Nominal remuneration increases remained above the upper limit of the inflation target range in: the gold-mining sector (11.7%); the construction sector (9.9%); non-gold mining sector (9.2%); manufacturing sector (8.8%); finance, insurance, real estate and business services sector (8.1%), private community, social and personal services sector (6.9%) and electricity (6.5%). Remuneration growth was within the target range in the private transport, storage and communication sector at 5.0% in the first quarter of 2012. The acceleration in nominal remuneration growth per worker in the public sector could mainly be ascribed to an acceleration in wages per worker paid by national departments, which registered a year-on-year increase of 6.9% as well as in the other public sector enterprises sector which increased by 7.8%.

According to Andrew Levy Employment Publications, the average level of settlement for the nine months ending 30 September 2012 was 7.4% compared with 7.7% at the end of September 2011 and the overall average of 7.7% in 2011.

Productivity growth accelerated to 1.2% in the second quarter of 2012 on a year-on-year basis. The rate of increase in labor productivity accelerated from 0.5% in September 2011 to 0.9% in the first quarter of 2012 and to 1.2% in the second quarter of 2012. Given a slightly higher rate of increase in average salaries and wages per worker during the second quarter of 2012 unit labor cost accelerated from 5.8% in the year to the fourth quarter of 2011 to 6.1% in the second quarter of 2012. Average wage settlements of 7.4% in the first nine months to September 2012 were higher than average CPI inflation of 5.7% between January and September 2012. High wage settlements may have reduced the incentive of companies to rehire workers laid off during the recession and to create new jobs. In the past, employment growth has been associated with strong GDP growth and moderate growth in real earnings (see table below).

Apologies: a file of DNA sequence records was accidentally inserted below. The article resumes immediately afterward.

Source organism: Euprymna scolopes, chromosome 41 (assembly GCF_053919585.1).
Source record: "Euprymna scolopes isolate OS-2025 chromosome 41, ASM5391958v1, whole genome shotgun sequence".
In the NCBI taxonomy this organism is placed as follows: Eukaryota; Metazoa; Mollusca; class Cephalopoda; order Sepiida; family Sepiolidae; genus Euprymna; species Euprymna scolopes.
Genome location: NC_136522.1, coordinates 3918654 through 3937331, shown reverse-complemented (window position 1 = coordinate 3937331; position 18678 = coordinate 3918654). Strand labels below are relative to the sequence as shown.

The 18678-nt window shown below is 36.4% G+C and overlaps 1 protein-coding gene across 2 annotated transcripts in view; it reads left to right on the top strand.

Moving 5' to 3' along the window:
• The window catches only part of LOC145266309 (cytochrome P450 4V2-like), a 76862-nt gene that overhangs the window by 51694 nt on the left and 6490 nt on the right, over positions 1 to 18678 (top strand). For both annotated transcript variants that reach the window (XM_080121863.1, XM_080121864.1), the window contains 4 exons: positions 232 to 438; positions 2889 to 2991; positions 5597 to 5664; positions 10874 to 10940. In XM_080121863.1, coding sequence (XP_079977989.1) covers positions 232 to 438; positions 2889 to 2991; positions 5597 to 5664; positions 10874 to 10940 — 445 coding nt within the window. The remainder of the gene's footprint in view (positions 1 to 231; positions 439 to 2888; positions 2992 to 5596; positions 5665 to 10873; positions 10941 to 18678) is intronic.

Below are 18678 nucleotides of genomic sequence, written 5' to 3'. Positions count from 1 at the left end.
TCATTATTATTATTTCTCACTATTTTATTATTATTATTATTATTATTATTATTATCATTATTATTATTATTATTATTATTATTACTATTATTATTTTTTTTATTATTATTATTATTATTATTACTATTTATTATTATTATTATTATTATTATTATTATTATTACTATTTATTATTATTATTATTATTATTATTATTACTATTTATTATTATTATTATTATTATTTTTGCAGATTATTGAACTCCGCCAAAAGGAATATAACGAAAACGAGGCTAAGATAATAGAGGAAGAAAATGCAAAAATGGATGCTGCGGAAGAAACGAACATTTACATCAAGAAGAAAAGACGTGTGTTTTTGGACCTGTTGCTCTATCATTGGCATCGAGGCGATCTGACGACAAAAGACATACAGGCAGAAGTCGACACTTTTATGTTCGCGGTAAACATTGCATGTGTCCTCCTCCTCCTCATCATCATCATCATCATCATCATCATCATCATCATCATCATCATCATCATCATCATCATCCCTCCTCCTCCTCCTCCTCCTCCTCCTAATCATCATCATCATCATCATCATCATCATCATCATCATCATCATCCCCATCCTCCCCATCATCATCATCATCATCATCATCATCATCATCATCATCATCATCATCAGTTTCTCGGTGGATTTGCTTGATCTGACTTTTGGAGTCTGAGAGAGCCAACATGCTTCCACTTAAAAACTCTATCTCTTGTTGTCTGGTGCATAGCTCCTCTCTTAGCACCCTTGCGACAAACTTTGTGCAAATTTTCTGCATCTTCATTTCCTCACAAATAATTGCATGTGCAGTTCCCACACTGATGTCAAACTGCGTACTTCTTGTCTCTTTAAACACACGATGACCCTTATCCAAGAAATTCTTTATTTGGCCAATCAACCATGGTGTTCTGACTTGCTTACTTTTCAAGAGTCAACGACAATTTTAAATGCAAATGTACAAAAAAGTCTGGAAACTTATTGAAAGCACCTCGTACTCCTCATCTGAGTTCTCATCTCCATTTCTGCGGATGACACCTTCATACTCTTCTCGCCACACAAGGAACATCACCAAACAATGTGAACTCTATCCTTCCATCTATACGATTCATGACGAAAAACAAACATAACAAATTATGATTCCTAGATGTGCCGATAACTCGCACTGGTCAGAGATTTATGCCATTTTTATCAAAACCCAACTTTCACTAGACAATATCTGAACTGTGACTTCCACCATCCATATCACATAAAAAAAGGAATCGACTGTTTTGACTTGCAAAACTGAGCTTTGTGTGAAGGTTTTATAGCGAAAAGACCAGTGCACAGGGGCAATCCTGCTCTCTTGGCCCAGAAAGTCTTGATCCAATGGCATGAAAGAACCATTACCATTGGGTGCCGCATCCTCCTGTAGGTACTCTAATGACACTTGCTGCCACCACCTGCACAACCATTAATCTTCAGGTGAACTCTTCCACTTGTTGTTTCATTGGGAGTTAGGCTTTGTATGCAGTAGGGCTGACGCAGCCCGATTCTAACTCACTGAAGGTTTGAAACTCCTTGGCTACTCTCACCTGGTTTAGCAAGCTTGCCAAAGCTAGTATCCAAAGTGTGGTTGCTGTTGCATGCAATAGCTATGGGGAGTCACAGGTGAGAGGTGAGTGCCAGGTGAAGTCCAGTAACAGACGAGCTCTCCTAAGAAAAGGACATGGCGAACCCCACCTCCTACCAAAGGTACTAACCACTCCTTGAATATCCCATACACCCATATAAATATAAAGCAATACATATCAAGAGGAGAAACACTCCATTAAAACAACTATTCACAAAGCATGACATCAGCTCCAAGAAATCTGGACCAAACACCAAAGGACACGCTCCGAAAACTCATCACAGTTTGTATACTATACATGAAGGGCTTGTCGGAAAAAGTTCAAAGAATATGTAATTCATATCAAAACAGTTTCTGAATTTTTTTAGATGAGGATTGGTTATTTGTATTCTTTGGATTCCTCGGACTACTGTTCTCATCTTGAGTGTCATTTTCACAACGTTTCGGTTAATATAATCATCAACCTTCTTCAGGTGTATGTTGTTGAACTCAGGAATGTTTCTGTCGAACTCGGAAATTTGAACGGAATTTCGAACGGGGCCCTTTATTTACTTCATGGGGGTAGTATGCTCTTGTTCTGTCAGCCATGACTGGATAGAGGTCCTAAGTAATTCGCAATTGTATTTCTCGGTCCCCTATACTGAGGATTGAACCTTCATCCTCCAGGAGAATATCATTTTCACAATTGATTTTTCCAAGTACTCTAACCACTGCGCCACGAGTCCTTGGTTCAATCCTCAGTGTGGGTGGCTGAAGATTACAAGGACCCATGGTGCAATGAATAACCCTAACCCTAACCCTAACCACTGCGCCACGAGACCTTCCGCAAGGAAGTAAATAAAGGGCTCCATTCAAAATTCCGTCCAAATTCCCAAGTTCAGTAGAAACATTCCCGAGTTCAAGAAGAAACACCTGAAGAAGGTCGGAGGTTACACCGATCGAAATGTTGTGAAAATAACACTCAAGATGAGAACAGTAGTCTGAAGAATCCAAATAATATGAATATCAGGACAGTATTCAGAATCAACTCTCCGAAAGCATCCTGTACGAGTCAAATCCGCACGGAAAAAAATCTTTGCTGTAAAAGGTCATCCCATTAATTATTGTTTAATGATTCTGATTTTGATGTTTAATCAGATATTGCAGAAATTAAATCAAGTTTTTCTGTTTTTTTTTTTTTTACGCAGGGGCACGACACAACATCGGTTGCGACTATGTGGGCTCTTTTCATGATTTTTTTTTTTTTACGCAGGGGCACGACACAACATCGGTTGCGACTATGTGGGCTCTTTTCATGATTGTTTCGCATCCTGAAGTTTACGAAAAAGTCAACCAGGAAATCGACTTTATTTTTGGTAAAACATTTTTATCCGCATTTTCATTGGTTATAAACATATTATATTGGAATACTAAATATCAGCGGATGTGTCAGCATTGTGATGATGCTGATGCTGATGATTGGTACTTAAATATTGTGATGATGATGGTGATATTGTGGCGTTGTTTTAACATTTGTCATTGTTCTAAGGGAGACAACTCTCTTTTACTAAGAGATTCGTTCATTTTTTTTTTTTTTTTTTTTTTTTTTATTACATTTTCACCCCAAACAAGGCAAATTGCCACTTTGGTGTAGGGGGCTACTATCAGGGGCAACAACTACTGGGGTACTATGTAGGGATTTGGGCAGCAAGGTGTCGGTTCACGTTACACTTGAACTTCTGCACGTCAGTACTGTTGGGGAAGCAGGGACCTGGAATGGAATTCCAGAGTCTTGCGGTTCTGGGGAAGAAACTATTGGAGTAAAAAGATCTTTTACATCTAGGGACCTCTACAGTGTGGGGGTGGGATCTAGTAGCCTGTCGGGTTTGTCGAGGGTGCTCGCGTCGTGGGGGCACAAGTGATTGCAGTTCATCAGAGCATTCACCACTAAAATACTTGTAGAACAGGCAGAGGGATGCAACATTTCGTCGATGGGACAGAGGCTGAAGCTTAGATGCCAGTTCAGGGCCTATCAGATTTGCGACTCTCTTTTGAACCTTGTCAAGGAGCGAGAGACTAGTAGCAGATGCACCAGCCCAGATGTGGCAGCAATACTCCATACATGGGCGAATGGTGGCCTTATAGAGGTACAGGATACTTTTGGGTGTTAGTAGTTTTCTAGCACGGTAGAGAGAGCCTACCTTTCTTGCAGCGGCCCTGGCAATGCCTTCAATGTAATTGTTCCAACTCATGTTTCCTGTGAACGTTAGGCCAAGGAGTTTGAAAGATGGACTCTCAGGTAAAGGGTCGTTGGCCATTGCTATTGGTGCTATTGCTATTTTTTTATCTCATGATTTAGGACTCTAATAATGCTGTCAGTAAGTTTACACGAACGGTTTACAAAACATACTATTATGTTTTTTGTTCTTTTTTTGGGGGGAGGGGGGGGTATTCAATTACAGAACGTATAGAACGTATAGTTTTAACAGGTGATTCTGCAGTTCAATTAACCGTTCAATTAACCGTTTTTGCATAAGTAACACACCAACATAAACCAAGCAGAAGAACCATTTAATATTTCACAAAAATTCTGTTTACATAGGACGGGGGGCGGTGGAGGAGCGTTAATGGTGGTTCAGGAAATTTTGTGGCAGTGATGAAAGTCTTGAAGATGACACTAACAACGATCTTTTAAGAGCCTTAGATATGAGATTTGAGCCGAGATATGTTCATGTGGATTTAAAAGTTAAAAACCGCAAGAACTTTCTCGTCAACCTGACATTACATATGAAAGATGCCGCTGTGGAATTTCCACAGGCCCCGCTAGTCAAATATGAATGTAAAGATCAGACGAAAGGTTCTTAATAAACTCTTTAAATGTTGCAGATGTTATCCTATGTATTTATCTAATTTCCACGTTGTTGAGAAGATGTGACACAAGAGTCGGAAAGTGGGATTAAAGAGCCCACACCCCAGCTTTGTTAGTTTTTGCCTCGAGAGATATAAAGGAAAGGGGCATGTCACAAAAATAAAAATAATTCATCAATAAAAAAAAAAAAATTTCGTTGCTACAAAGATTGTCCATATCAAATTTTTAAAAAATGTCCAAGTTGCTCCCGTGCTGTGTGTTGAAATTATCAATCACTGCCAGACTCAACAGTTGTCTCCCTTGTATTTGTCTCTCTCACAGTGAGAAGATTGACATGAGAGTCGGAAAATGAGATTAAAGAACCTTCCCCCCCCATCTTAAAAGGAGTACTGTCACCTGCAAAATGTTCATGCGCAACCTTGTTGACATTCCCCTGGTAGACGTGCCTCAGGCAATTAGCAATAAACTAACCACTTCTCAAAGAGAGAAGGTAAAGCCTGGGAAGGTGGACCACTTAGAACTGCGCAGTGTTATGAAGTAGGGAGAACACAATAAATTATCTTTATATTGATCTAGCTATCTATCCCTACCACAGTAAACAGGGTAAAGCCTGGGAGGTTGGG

The following table sets forth prices and wages information for the periods indicated.

Prices and Wages


     For the year ended December 31,        
     2007     2008     2009     2010     2011     As of
2012 (3)

Consumer Prices(1)

     91.0        100.0        107.1        111.7        117.3        123.1   

Percentage change from prior year

     6.1     9.9     7.1     4.3     5.0     5.7

Production Prices(4)

     158.2        180.8        180.8        191.7        207.7        219.7   

Percentage change from prior year

     10.9     14.3     0.0     6.0     8.4     6.6

Salaries and wages


At current prices

     6.7     12.8     11.8     13.5     7.2     7.3 %(2) 

At constant prices

     (0.9 )%      2.8     3.1     4.7     (0.2 )%      2.1 %(2) 





(1) 2008 = 100.
(2) At the end of the second quarter of 2011.
(3) The average values over the first nine months.
(4) 2000 = 100.

Source: SARB




The South African financial system consists of banks and non-bank financial institutions such as investment funds, portfolio management companies, securities investment firms, insurance companies, development funding institutions and pension funds.